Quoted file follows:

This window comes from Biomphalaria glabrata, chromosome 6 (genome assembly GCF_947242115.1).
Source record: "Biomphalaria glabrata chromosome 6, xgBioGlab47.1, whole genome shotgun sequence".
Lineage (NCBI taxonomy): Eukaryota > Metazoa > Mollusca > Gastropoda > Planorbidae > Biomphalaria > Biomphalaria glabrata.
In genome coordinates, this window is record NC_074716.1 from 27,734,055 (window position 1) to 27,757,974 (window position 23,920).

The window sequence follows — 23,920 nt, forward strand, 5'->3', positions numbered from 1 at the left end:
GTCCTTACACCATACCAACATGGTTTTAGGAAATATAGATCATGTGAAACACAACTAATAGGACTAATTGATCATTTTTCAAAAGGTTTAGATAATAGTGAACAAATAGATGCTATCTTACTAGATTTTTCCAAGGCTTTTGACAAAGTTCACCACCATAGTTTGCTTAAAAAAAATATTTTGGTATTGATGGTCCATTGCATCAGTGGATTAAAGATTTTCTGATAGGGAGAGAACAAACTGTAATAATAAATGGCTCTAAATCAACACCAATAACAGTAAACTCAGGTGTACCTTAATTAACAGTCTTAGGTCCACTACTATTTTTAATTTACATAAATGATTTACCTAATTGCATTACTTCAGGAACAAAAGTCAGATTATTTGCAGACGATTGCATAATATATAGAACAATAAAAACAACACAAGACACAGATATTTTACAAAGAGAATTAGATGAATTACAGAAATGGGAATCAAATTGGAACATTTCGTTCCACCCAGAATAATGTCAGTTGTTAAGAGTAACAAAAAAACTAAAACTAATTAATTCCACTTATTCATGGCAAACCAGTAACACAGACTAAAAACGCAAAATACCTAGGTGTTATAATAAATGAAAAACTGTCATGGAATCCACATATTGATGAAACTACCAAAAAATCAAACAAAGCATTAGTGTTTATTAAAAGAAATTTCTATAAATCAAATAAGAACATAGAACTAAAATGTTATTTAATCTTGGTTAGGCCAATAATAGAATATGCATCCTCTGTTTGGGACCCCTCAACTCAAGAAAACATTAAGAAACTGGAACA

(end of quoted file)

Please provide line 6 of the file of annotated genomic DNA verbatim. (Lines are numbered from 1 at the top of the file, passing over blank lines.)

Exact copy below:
GTCCTTACACCATACCAACATGGTTTTAGGAAATATAGATCATGTGAAACACAACTAATAGGACTAATTGATCATTTTTCAAAAGGTTTAGATAATAGTGAACAAATAGATGCTATCTTACTAGATTTTTCCAAGGCTTTTGACAAAGTTCACCACCATAGTTTGCTTAAAAAAAATATTTTGGTATTGATGGTCCATTGCATCAGTGGATTAAAGATTTTCTGATAGGGAGAGAACAAACTGTAATAATAAATGGCTCTAAATCAACACCAATAACAGTAAACTCAGGTGTACCTTAATTAACAGTCTTAGGTCCACTACTATTTTTAATTTACATAAATGATTTACCTAATTGCATTACTTCAGGAACAAAAGTCAGATTATTTGCAGACGATTGCATAATATATAGAACAATAAAAACAACACAAGACACAGATATTTTACAAAGAGAATTAGATGAATTACAGAAATGGGAATCAAATTGGAACATTTCGTTCCACCCAGAATAATGTCAGTTGTTAAGAGTAACAAAAAAACTAAAACTAATTAATTCCACTTATTCATGGCAAACCAGTAACACAGACTAAAAACGCAAAATACCTAGGTGTTATAATAAATGAAAAACTGTCATGGAATCCACATATTGATGAAACTACCAAAAAATCAAACAAAGCATTAGTGTTTATTAAAAGAAATTTCTATAAATCAAATAAGAACATAGAACTAAAATGTTATTTAATCTTGGTTAGGCCAATAATAGAATATGCATCCTCTGTTTGGGACCCCTCAACTCAAGAAAACATTAAGAAACTGGAACA